My article in the Spring 2018 issue of The Journal of Postcolonial Writing is an example of my approach to global modernism beyond British and Anglophone areas and comes from research outside of my dissertation project. There, I read the 1949 Spanish novel by Cuban writer Alejo Carpentier, The Kingdom of This World, not as an appropriation of the Haitian Revolution for aesthetic effect, as some have argued, but instead as a neobaroque practice of what Carpentier calls “marvelous realism,” which critiques anti-revolutionary discourses while also textually performing revolutionary aesthetics that can undermine colonial arrangement of time, authority, and perspective. My work on the revolutionary contexts of Carpetier’s novel — both the eighteenth century context of Haiti and the twentieth century one in Cuba — has inspired a new course on the relationship of historical revolutions to literary modernisms, especially in a global context.

My essay connecting current disciplinary debates about critical methodology to social media activism will appear in the collected volume of expanded papers from the International Virginia Woolf Society’s 2019 conference on social justice. This essay compares the aesthetic experiments of Woolf’s Between the Acts to arguments by Eve Kosofsky Sedgwick about paranoid and reparative reading strategies. I juxtapose these arguments with an analysis of current public engagement via social media. These projects present my interest in connecting modernist aesthetics to ongoing cultural debates.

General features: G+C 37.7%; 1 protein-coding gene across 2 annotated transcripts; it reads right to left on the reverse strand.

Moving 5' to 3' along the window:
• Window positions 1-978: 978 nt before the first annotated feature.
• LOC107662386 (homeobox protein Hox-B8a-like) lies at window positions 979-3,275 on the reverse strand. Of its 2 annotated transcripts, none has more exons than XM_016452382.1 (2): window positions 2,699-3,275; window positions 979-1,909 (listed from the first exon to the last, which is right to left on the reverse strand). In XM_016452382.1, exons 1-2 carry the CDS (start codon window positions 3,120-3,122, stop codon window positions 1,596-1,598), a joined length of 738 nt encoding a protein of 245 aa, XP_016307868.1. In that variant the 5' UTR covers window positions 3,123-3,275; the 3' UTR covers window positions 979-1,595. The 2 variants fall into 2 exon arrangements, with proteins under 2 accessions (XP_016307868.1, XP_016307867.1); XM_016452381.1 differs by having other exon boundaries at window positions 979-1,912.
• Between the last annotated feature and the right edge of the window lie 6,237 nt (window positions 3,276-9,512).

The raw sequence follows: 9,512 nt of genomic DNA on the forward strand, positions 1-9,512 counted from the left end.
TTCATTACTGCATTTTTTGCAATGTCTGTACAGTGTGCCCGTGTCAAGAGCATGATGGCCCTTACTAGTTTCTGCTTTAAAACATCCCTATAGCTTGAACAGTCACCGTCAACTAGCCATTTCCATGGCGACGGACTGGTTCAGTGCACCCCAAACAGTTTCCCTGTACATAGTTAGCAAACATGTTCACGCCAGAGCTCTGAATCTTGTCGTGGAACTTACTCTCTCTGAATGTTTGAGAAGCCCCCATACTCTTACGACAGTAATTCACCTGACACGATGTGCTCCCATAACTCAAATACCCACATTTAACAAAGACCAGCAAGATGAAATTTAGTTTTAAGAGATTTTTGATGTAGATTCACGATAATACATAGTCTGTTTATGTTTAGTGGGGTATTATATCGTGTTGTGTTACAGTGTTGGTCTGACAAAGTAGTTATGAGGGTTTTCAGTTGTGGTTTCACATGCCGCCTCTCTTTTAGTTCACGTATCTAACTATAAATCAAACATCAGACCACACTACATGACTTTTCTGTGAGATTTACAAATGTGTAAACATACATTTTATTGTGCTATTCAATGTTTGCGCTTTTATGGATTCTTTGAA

Finally, my essay positioning the Surplus and Trafficked women figures as significant interwar tropes in Atlantic Anglophone modernism has been accepted for publication in a forthcoming cluster on “whiteness” in Modernism/modernity Print Plus, edited by Sonita Sarker and Jennifer Nesbitt. Drawing on both my dissertation research and new research on Harlem Renaissance literature, African American and critical race studies, I historicize narrative investments in whiteness across various cultural contexts of the interwar period.